I Piccoli Pupazzi Sporchi di Pruppà
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Published with Gavin Brown's enterprise, New York.
published in March 2017
15 x 21 cm (softcover)
152 pages (color ill.)
Following the artists' previous series of life-size puppets in Die Schmutzigen Puppen von Pommern
, this new publication presents a collection of one hundred sixty-four small puppets, each having a unique look.
In 2012, thirty life-size puppets were made from jute and straw.This number grew to fifty-four in the course of 2013. This series of puppets was called Die Schmutzigen Puppen von Pommern, after a region extending across northern Germany and Poland. In the spring of 2015 it was decided that a large number of small puppets were to be manufactured from the same material, providing that each should not exceed 35 cm and have a totally different character from one another. A team of six people worked on this series for about 3,000 hours in a small workshop at the canal in Brussels. The undertaking was completed on November 13, 2015. The result was one hundred sixty-four puppets. They were presented at Sant'Andrea de Scaphis, in Rome, and all of them are in this book. The title, I Piccoli Puppazzi Sporchi di Pruppà, is after a small hamlet in the southeast of Italy, not far from the town of Stilo.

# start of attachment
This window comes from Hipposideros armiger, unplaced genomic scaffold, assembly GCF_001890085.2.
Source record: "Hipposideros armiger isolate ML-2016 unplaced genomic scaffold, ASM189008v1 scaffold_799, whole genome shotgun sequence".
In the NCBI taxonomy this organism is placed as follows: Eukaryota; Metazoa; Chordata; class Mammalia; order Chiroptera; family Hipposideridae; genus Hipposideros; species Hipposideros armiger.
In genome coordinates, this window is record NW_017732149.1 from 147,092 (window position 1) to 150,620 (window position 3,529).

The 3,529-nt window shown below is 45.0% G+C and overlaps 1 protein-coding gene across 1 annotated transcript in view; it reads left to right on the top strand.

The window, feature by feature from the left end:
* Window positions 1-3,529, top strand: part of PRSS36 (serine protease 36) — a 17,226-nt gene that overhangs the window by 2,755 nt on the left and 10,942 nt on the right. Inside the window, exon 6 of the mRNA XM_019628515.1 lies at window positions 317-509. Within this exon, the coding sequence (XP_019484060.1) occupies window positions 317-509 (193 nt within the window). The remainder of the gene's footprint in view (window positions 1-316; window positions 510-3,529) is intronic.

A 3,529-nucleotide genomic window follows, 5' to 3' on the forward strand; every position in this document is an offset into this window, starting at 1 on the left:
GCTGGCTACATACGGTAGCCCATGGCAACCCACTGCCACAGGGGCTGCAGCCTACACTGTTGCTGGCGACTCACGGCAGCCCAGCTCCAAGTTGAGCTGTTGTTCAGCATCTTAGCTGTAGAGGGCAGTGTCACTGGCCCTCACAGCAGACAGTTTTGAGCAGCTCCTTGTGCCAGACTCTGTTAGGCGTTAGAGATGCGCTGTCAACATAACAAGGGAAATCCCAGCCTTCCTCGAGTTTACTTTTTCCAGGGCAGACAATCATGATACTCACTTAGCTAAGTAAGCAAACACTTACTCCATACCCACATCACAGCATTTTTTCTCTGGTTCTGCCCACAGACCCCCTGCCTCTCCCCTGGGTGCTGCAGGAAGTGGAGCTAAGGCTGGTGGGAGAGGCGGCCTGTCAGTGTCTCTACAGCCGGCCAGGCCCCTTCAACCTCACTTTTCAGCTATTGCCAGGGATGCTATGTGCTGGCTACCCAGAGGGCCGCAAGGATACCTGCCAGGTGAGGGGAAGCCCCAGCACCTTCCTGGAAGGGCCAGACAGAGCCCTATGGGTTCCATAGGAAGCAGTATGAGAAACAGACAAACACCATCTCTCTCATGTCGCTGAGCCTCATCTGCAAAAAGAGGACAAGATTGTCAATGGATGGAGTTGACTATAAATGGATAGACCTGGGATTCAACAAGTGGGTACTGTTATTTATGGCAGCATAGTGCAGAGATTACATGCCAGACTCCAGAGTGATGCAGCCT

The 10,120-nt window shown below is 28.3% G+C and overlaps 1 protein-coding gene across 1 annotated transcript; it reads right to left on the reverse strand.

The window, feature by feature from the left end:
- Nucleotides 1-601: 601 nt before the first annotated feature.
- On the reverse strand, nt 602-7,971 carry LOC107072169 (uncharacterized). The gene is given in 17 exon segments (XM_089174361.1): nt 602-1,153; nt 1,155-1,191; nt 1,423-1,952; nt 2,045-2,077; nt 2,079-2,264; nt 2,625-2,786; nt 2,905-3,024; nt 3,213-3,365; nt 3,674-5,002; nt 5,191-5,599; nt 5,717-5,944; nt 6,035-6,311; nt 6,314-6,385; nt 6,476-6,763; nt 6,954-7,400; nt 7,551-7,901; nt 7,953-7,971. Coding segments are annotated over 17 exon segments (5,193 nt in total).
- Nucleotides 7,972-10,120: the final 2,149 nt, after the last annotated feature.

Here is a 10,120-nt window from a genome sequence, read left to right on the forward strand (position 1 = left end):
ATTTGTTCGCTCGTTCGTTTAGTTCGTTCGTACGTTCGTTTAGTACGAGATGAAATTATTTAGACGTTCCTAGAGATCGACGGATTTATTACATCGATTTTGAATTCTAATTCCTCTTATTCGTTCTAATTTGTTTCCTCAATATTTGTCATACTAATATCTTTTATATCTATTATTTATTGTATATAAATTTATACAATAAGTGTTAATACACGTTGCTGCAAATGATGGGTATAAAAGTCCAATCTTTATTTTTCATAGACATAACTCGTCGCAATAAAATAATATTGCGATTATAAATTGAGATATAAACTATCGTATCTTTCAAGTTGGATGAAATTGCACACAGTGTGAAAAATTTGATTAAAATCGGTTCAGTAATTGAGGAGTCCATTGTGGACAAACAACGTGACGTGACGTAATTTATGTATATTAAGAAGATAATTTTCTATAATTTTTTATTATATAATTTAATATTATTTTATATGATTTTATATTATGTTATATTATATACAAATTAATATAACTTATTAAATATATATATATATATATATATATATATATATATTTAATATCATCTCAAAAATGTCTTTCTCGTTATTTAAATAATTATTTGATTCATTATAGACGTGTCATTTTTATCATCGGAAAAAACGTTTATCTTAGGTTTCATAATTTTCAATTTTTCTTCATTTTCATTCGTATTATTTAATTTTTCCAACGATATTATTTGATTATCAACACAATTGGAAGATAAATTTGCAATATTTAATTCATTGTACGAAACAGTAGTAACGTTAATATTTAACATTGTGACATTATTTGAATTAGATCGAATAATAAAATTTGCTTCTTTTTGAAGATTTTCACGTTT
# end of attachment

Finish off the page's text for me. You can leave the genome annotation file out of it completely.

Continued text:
Published following the eponymous exhibition, Sant'Andrea de Scaphis, Rome, from November 21, to December 19, 2015.
Jos de Gruyter & Harald Thys have been working together as an artist duo since the end of the 1980s. Their photographs, drawings, objects, and videos—steeped in black humor, critical (self)-reflection and overlapping reality, fiction and suppressed history—play with notions of the superficial and banal.
Jos de Gruyter & Harald Thys's art casts a merciless perspective on reality. Through their numerous artistic approaches, the artist duo visualize their imaginings of the parallel world inherent within the modern human psyche, along with how it manifests itself in the everyday aspects of life and civic conformity. Everything from work, leisure, and family, to social class, masculinity, and marginalization are envisaged through convening an unlikely cast of nonprofessional actors, family members, friends, beards, objects, and mannequins alike, often in banal, homespun settings rife with awkward power dynamics.